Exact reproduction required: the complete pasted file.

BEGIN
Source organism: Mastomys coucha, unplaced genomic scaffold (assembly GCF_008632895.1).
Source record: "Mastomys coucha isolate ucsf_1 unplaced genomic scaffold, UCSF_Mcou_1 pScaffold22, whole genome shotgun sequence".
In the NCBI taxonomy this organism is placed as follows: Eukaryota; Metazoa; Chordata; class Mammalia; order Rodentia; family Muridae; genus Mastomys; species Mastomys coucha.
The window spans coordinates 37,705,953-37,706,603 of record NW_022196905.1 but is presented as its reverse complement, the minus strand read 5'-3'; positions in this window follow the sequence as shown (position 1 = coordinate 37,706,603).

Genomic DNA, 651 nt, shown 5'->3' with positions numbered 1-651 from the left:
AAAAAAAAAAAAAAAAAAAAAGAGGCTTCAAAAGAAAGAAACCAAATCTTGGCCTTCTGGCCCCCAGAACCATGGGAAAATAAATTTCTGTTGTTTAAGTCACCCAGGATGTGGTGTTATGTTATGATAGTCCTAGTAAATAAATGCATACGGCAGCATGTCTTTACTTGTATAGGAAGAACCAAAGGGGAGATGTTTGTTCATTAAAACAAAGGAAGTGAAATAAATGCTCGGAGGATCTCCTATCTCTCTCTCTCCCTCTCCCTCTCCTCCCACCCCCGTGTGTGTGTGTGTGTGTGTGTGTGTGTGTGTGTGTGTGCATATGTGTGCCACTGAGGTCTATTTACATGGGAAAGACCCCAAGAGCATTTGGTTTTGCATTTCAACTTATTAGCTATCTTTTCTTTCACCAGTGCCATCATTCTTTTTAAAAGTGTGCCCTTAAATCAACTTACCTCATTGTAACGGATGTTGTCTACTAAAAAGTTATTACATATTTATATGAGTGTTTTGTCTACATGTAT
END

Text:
Source organism: Mastomys coucha, unplaced genomic scaffold (assembly GCF_008632895.1).
Source record: "Mastomys coucha isolate ucsf_1 unplaced genomic scaffold, UCSF_Mcou_1 pScaffold22, whole genome shotgun sequence".
In the NCBI taxonomy this organism is placed as follows: Eukaryota; Metazoa; Chordata; class Mammalia; order Rodentia; family Muridae; genus Mastomys; species Mastomys coucha.
The window spans coordinates 37,705,953-37,706,603 of record NW_022196905.1 but is presented as its reverse complement, the minus strand read 5'-3'; positions in this window follow the sequence as shown (position 1 = coordinate 37,706,603).

Genomic DNA, 651 nt, shown 5'->3' with positions numbered 1-651 from the left:
AAAAAAAAAAAAAAAAAAAAAGAGGCTTCAAAAGAAAGAAACCAAATCTTGGCCTTCTGGCCCCCAGAACCATGGGAAAATAAATTTCTGTTGTTTAAGTCACCCAGGATGTGGTGTTATGTTATGATAGTCCTAGTAAATAAATGCATACGGCAGCATGTCTTTACTTGTATAGGAAGAACCAAAGGGGAGATGTTTGTTCATTAAAACAAAGGAAGTGAAATAAATGCTCGGAGGATCTCCTATCTCTCTCTCTCCCTCTCCCTCTCCTCCCACCCCCGTGTGTGTGTGTGTGTGTGTGTGTGTGTGTGTGTGTGTGCATATGTGTGCCACTGAGGTCTATTTACATGGGAAAGACCCCAAGAGCATTTGGTTTTGCATTTCAACTTATTAGCTATCTTTTCTTTCACCAGTGCCATCATTCTTTTTAAAAGTGTGCCCTTAAATCAACTTACCTCATTGTAACGGATGTTGTCTACTAAAAAGTTATTACATATTTATATGAGTGTTTTGTCTACATGTAT